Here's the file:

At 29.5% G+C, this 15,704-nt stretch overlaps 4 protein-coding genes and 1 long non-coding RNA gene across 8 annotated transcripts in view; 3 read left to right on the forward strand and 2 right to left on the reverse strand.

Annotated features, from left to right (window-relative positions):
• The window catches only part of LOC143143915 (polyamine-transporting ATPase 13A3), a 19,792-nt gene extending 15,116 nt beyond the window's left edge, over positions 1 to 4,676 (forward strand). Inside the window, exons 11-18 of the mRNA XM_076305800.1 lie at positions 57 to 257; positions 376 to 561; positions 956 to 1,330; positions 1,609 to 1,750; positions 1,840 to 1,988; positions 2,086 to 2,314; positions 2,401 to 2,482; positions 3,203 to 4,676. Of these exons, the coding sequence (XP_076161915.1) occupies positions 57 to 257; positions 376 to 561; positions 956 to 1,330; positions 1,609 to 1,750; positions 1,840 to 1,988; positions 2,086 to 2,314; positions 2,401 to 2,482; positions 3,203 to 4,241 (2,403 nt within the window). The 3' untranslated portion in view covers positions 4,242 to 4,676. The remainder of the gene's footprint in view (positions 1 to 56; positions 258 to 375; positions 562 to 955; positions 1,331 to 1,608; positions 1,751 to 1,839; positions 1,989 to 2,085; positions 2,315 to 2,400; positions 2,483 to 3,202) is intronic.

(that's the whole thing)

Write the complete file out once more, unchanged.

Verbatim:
At 29.5% G+C, this 15,704-nt stretch overlaps 4 protein-coding genes and 1 long non-coding RNA gene across 8 annotated transcripts in view; 3 read left to right on the forward strand and 2 right to left on the reverse strand.

Annotated features, from left to right (window-relative positions):
• The window catches only part of LOC143143915 (polyamine-transporting ATPase 13A3), a 19,792-nt gene extending 15,116 nt beyond the window's left edge, over positions 1 to 4,676 (forward strand). Inside the window, exons 11-18 of the mRNA XM_076305800.1 lie at positions 57 to 257; positions 376 to 561; positions 956 to 1,330; positions 1,609 to 1,750; positions 1,840 to 1,988; positions 2,086 to 2,314; positions 2,401 to 2,482; positions 3,203 to 4,676. Of these exons, the coding sequence (XP_076161915.1) occupies positions 57 to 257; positions 376 to 561; positions 956 to 1,330; positions 1,609 to 1,750; positions 1,840 to 1,988; positions 2,086 to 2,314; positions 2,401 to 2,482; positions 3,203 to 4,241 (2,403 nt within the window). The 3' untranslated portion in view covers positions 4,242 to 4,676. The remainder of the gene's footprint in view (positions 1 to 56; positions 258 to 375; positions 562 to 955; positions 1,331 to 1,608; positions 1,751 to 1,839; positions 1,989 to 2,085; positions 2,315 to 2,400; positions 2,483 to 3,202) is intronic.